Please refrain from using new sections in the comment section! --Kynde (talk) 06:43, 14 June 2020 (UTC)
- What's so bad about them? At least in a comic like this one, where people are actually discussing/commenting on different aspects of the comic, I find sections very helpful to keep track of different conversations. Bischoff (talk) 08:22, 14 June 2020 (UTC)
Re: Software developer, the "power" operand varies wildly across programming languages, some do indeed use ^, some go for ** and some have to resort to something like a pow(x,y) function, but in the languages/dialects I use most the ** operator binds closer than (has order of precedence over) the * operator, so x*10**y would not be (10x)^{y} as currently suggested in the Explanation. But ^ is the bitwise operator (lower precedence than *), so would do something even more 'interesting' to the result. Now, obviously, different codes for different coves and all - but I'm dredging my memory for all kinds of obscure scripting languages I've not used for years (what does COBOL do..? Forth is Reverse Polish. Lisp(is(more(Forward(Polish))))) not sure which one Randall is basing it on (if it's not just geek-sniping at its finest). 141.101.107.234 10:47, 14 June 2020 (UTC)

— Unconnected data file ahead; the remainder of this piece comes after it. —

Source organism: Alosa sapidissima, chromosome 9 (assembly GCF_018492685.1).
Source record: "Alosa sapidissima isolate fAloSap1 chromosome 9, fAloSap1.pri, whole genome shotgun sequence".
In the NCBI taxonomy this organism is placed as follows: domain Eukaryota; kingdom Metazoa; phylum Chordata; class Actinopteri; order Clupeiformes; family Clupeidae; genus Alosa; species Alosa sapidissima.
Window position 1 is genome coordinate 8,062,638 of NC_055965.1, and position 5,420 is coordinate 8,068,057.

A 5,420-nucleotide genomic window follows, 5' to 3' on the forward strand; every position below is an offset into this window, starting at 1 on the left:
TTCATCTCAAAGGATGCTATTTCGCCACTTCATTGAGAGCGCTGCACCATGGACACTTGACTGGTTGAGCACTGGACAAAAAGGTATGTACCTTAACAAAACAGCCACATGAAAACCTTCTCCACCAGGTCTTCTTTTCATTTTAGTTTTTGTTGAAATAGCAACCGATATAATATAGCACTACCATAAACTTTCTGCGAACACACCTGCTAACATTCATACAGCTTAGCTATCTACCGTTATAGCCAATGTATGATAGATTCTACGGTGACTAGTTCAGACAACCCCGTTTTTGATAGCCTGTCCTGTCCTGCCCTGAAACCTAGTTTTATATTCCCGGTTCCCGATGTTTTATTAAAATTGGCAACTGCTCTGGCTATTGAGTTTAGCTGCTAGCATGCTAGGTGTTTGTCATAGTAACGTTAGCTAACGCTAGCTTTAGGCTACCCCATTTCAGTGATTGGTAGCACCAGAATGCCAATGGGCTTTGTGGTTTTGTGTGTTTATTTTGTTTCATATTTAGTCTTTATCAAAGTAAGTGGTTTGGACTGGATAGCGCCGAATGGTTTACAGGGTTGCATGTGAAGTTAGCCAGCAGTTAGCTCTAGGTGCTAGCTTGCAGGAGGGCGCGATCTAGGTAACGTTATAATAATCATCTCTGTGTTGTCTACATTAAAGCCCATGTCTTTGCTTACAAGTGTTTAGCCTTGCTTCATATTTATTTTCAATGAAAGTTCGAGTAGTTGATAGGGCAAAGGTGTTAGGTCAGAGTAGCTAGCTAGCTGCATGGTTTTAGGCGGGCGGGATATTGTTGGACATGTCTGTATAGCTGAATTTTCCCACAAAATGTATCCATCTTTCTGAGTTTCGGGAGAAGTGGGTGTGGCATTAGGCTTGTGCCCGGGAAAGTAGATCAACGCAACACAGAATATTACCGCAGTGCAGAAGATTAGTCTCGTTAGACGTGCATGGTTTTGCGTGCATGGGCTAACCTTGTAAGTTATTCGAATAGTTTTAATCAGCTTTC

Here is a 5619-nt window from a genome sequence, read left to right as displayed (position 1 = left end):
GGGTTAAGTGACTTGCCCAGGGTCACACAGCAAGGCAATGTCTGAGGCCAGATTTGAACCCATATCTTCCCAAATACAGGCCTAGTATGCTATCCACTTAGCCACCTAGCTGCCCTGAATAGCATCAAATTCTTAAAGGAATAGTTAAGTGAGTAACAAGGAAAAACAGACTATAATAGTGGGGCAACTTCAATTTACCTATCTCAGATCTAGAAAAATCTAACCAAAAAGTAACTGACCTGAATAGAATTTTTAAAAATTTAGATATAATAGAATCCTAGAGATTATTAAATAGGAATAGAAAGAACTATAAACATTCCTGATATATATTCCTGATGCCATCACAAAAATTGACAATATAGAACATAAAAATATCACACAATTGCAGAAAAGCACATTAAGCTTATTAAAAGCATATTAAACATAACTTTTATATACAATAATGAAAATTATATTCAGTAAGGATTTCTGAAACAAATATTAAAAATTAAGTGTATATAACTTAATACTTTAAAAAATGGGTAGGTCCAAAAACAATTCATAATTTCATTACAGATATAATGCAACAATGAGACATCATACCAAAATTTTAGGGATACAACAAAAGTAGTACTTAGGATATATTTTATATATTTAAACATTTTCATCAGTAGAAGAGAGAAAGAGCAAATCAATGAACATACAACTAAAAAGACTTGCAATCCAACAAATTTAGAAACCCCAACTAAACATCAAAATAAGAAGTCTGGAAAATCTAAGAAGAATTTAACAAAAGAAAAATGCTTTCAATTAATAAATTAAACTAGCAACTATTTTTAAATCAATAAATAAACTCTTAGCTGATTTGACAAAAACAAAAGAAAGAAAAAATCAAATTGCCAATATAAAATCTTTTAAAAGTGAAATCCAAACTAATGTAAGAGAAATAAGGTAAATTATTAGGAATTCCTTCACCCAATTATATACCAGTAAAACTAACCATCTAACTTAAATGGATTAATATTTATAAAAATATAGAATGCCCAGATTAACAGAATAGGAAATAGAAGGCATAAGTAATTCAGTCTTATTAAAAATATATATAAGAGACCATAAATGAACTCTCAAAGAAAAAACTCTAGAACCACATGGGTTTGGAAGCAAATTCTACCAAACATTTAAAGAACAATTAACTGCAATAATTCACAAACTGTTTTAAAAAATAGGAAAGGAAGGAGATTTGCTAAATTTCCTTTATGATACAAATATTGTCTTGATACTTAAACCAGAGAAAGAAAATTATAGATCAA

- The link I provided for "every common programming language" which someone edited to say "most common programming languages" is a site that shows what some code snippets look like in some huge number of languages that includes all the common ones. That's why I said "every" for supporting the scientific notation with e for the exponent, it really is all of them. There is much more variation in the syntax for exponentiation, more using ** than ^ and quite a few only having a function to call instead of an operator symbol. However, every one that does use ^ for exponentiation would parse x*10^13 be x times the 13th power of 10. Bugstomper (talk) 06:25, 15 June 2020 (UTC)
Speaking as a set theorist, I'd also describe that number as "Pretty small, just slightly bigger than 1." 162.158.154.73 11:44, 14 June 2020 (UTC)
No comment in the explanation about the fact that inches are a pretty inadequate unit to express astronomical distances in the first place?162.158.155.224 08:57, 15 June 2020 (UTC)